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Re: NTPL transition

On Fri, Sep 5, 2008 at 10:20 AM, Kyle McMartin <kyle@mcmartin.ca> wrote:
> I'm probably missing something huge here, but why can't we just put a
> sentinel value into the locks, make them equal sized, and use it as a
> lock versioning field?

No you aren't missing anything, this is what I meant by "I have to go
write some, code" in my other post.

> Since our locks are 16-bytes wide traditionally, that leaves us a
> bunch of places we could cram it.
> There's 3 cases I can think of:
>        1 - uninitialized static lock:
>                unlocked everywhere else and parisc-nptl (0), locked
>                on parisc-lt.

According to POSIX you may only initialize a mutex to an unlocked
state. So we can just treat an uninitialized parisc-lt lock as it it
were an uninitialized parisc-nptl lock. This is the case that "works"
on x86, but is not portable, nor is it correct under POSIX. We want
the same behaviour as x86 so that we can avoid tracking down the bugs
related to uninitialized static locks.

>        2 - initialized lock:
>                unlocked everywhere else and parisc-*, we end up with
>                4 32-bit values each containing a '1' on -lt. presumably
>                just 0 on -nptl.

To be technically correct this is a "static initialized lock" using
something like PTHREAD_MUTEX_INIT. We must version every function that
could have had a statically initialized lock, and at the start of said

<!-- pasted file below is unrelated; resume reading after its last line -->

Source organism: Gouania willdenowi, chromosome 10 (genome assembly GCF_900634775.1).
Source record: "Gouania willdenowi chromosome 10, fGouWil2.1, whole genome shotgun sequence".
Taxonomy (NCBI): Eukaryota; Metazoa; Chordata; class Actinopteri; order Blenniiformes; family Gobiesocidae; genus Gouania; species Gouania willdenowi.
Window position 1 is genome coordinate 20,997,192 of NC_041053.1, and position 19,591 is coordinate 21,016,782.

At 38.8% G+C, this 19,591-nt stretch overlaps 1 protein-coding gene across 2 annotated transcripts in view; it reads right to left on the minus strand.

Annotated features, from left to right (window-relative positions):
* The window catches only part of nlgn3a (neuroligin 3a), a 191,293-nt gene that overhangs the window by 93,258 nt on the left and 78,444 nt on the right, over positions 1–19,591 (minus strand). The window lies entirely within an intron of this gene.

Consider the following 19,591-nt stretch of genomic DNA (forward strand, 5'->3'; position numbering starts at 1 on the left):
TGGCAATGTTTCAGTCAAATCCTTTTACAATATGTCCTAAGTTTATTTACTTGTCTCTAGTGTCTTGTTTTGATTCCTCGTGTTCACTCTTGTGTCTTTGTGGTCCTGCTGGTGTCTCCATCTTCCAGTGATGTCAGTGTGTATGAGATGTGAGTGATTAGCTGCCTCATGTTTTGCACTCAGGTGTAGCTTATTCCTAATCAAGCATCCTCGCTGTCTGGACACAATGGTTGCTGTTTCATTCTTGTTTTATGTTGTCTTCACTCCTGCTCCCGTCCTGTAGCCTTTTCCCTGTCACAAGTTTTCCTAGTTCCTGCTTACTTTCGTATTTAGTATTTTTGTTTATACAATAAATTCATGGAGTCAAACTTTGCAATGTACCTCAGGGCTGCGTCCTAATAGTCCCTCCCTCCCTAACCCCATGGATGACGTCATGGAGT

function, check the lock words and reset as appropriate. This involves
a) Detect parisc-lt {1,1,1,1} and convert that to {0,0,0,0} b) If the
last word in the lock[4] is zero then do nothing. Note that with
parisc-nptl only the first word is used for locking and it doesn't
have to be more than int aligned.

>        3 - uninitialized dynamic lock:
>                broken everywhere, not really a particular problem.

All the broken packages that memset locks to zero just work on x86 but
not parisc-lt. The parisc porters have to track these down and fix
them. This is one of the reasons we changed the lock behaviour with
the kernel helper. This case should *just work* on parisc-nptl, like
on x86.

> If we just crammed a "new lock" value (say, 0xdeadbeef or something.)
> into the next word of the lock mod 4[1], and assumed any lock without that
> sentinel was a linuxthreads lock...

It's easier than that, you only have to detect the all 1's case. The
all zeroes case IMO can be treated like an uninitialized parisc-nptl

> I mean, aside from wasting 12-bytes of lock that will never be touched
> in the -nptl case, it seems like the easiest course...
> Since the -lt locks will LDCW the cacheline, it would never be valid to
> have an -lt lock with the sentinel set.
> Just a thought, but perhaps I am oversimplifying the issue.

It's a good thought.


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